"He just loves attention," Pelczar said. "He's had dad home for so long now. He's like, 'Oh, I'm so used to dad being home.'"
With companies across the U.S. laying off workers this month amid the coronavirus pandemic, Pelczar joined thousands of unemployed Texans who are struggling to figure out where their next paycheck will come from.
As he held his son Wednesday afternoon, Pelczar couldn't stop thinking about how he's going to afford essentials, like baby formula, diapers and next month's rent.
"I don't care what I do," said Peclzar. "I could be a bagger at a grocery store. I could work fast food. I don't care what I do as long as I'm providing and taking care of my family."
He was laid off on March 13.
Nationwide, more than 3.2 million Americans filed for unemployment this week, according to figures released by the U.S. Department of Labor figures released Thursday.
During the first two weeks of March, nearly 30,500 Texans applied for unemployment, according to the U.S. Department of Labor. Now, the Texas Workforce Commission said it is receiving nearly 30,000 unemployment claims a day.
And the numbers keep growing. Within the past week, the state agency has received 150,000 unemployment claims.
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The TWC typically receives about 13,000 calls a day from people who need information about unemployment benefits or have other workforce-related questions. On Sunday, the commission received 100,000 calls with the same number of staff.
"Every time I tried to call it's like, 'Due to the overwhelming amount of calls, we can't take your call at this time. Your best bet would be to go online,'" Pelczar said.
As more people file for aid, the agency's website has been inundated with calls, emails and applications.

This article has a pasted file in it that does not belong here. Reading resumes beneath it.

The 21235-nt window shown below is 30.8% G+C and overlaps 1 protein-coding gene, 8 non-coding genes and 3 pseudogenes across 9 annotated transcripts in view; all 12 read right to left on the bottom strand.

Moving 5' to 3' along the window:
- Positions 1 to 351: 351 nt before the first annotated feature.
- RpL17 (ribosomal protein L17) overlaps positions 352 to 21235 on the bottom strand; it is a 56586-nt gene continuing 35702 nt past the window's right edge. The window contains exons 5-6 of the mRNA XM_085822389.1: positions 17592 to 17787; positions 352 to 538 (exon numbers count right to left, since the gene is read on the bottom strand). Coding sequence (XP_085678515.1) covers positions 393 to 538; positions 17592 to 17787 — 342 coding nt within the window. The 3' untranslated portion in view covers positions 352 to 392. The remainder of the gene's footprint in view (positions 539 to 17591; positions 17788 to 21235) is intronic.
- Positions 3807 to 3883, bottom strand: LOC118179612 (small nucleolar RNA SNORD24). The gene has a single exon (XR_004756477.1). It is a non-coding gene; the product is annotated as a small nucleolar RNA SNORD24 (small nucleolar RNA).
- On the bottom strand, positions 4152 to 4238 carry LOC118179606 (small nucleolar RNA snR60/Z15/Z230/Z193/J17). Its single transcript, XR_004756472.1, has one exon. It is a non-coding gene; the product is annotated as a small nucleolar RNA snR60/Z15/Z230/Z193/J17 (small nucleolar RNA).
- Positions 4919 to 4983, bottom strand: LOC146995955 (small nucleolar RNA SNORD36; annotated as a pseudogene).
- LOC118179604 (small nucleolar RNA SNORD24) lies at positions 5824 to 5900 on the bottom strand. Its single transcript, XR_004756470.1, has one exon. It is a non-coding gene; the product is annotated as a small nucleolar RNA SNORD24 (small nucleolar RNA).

It is struggling to keep up.
A notice on the commission's website on Wednesday says, "The TWC Unemployment Benefit Application System is experiencing a high volume of users. If you are experiencing issues with the site, we ask that you please try back later."
TWC Executive Director Ed Serna said the current pandemic has provided unique challenges due to the sheer magnitude of the problem and the number of individuals and families affected. There's been more than 800,000 people trying to get through to the call center, he said.
"I know several of you are very frustrated that you can't get through. That's part of why you can't get through," Serna said in a Facebook Live Town Hall on Wednesday. "What are we doing? We're taking staff from other divisions of TWC and assigning them to our call centers. We are also taking staff in the call centers and we are expanding our hours of operation."
TWC is temporarily hiring an additional 100 call takers and shifting 200 current staff members to assist. So far, though, residents who reached out to 13 Investigates said it's either impossible or has taken days before finally getting through.
Serna said he knows it's hard to hear, but he is asking the public for patience as they're flooded with calls.
"We're addressing everything we can, as quickly as we can. We know that it is very frustrating, and it also is at times very scary for individuals who have been let go from work, oftentimes for the first time," Serna said "I assure you that we will help everyone that needs help."
The unemployment crisis has also made it harder for people to find jobs. Peclzar said he's applied everywhere he could think of, from local grocery stores to warehouses, but he hasn't heard back.
The few that did call said they had positions available, but not near his home in Porter so the cost of driving to and from work wouldn't make a difference financially.
"I do everything I can for my family," Pelczar said. "I'll go to work everyday. I'll work seven days a week, 12 hours a day just to provide. Never thought this would happen."
Companies are slow to hire, too. Especially smaller ones that can't pay employees for extra time off, so some jobs that may have been open are now put on hold.